Hollywood’s 3D redos are re-writing box office history.

By the end of Friday, Fox’s “Star Wars: Episode I — The Phantom Menace,” with a lifetime gross of $456 million as of Wednesday, will become the highest-grossing PG-rated film of all time, surpassing the original “Star Wars” at $460 million (not accounting for inflation).

“Episode I” bowed last weekend for the first time in 3D, collecting a better-than-expected $22.5 million. Pic’s 3D version enters the weekend with $25.2 million.

“The Lion King,” meanwhile, nabbed the G-rated crown from “Toy Story 3” last year. Here’s how that 3D shake-up shakes out:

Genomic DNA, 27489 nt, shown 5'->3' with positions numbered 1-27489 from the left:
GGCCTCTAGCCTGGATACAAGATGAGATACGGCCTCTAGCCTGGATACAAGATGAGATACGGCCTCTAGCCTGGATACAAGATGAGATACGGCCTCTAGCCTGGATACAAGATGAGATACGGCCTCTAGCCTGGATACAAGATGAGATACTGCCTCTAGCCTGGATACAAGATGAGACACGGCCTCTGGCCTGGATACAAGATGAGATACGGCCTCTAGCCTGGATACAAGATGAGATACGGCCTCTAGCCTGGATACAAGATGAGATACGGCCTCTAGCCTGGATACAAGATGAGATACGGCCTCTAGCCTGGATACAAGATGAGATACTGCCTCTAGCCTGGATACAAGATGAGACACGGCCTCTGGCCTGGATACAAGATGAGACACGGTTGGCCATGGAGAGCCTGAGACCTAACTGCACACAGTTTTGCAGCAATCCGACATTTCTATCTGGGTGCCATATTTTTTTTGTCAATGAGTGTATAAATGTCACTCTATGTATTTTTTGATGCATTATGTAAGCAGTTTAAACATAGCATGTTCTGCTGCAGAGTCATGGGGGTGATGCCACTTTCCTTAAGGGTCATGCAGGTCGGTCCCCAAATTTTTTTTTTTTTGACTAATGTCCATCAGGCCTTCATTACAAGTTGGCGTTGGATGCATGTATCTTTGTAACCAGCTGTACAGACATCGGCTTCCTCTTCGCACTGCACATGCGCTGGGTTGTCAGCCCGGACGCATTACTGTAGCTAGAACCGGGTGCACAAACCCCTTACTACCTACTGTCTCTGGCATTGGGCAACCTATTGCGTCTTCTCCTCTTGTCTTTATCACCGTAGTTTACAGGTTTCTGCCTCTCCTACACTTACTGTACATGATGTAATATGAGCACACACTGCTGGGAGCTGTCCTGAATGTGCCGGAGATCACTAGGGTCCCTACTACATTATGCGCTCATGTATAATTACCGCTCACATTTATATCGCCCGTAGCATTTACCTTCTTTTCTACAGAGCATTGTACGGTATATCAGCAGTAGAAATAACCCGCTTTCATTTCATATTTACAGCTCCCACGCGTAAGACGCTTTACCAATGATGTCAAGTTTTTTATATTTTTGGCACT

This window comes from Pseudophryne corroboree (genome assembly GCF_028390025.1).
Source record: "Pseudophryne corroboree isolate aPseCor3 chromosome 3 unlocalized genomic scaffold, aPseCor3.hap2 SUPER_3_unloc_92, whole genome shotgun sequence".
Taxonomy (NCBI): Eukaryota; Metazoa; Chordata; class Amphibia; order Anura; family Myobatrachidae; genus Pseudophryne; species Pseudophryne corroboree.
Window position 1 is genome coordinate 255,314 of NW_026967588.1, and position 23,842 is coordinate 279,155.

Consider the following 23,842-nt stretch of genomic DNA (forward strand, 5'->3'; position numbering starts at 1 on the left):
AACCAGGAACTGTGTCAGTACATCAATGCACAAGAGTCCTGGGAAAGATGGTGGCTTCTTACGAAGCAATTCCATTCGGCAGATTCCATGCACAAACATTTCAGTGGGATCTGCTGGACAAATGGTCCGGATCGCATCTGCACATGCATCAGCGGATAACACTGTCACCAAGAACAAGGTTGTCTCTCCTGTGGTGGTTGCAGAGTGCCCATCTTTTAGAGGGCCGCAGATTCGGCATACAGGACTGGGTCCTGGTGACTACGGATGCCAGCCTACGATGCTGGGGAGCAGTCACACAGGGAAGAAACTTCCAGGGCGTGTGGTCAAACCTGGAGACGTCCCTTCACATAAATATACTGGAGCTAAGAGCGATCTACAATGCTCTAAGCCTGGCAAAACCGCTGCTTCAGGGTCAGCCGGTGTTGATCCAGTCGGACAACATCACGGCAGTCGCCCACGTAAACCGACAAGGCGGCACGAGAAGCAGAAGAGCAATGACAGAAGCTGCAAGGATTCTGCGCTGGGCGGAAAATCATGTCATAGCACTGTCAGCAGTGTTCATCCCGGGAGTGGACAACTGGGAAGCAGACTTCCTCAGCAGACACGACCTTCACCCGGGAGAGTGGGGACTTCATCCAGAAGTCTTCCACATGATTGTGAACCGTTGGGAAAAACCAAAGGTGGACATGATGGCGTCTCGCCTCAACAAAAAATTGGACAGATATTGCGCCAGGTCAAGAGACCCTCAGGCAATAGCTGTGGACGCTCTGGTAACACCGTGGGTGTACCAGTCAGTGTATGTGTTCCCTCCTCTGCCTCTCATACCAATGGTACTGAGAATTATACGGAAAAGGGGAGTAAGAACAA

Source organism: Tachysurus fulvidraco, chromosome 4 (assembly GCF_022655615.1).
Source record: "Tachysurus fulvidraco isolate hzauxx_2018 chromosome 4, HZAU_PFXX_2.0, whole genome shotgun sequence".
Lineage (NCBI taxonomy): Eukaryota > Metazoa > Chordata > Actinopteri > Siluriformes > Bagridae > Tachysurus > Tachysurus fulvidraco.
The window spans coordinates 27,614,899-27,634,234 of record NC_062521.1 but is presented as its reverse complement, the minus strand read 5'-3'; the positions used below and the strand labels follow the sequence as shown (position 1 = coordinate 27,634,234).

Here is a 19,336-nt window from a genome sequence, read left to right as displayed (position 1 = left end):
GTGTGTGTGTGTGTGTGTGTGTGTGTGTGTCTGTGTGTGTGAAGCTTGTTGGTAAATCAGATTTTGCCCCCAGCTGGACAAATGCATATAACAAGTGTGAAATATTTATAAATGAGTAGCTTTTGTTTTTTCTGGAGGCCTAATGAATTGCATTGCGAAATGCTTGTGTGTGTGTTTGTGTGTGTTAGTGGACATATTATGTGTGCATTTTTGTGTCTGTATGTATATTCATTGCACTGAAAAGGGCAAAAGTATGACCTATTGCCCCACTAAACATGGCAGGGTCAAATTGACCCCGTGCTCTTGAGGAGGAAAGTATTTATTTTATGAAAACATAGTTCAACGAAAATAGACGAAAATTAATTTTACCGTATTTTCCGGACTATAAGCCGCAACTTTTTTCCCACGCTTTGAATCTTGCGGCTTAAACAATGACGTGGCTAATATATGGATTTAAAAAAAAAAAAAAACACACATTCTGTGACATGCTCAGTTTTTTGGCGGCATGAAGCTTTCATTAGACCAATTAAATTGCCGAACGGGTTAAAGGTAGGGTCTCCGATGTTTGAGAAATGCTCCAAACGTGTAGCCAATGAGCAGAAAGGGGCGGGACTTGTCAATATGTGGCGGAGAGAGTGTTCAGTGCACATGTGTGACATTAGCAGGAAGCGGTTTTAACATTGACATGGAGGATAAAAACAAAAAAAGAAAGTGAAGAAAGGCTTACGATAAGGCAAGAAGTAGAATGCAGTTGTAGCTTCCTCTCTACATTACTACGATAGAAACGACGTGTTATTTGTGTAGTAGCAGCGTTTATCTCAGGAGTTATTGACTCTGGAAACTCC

Disney launched its 3D “Lion King” to a boffo Stateside tally of $94 million. Added to the film’s large-format (including Imax) re-release in 2002, which totaled $15.7 million, “The Lion King” has cumed a grand U.S. total of $423 million. “Toy Story 3” ended with $415 million.

Records aside, these 3D redos have become a tidy way for studios to boost their bottom line. Disney bowed last month “Beauty and the Beast” in 3D, with the pic approaching $50 million for a theatrical lifetime domestic cume of $217 million. The Mouse currently has in the pipeline three more conversions slated for this year and next, including “Finding Nemo,” “Monsters, Inc.” and “The Little Mermaid.”

Up next is James Cameron’s 3D treatment of “Titanic,” which Paramount is releasing on April 4. It would need to make $160 milllion Stateside to reclaim its all-time box office crown from “Avatar” — which seems doable, given the frenzy it created when it was originally released in 1997.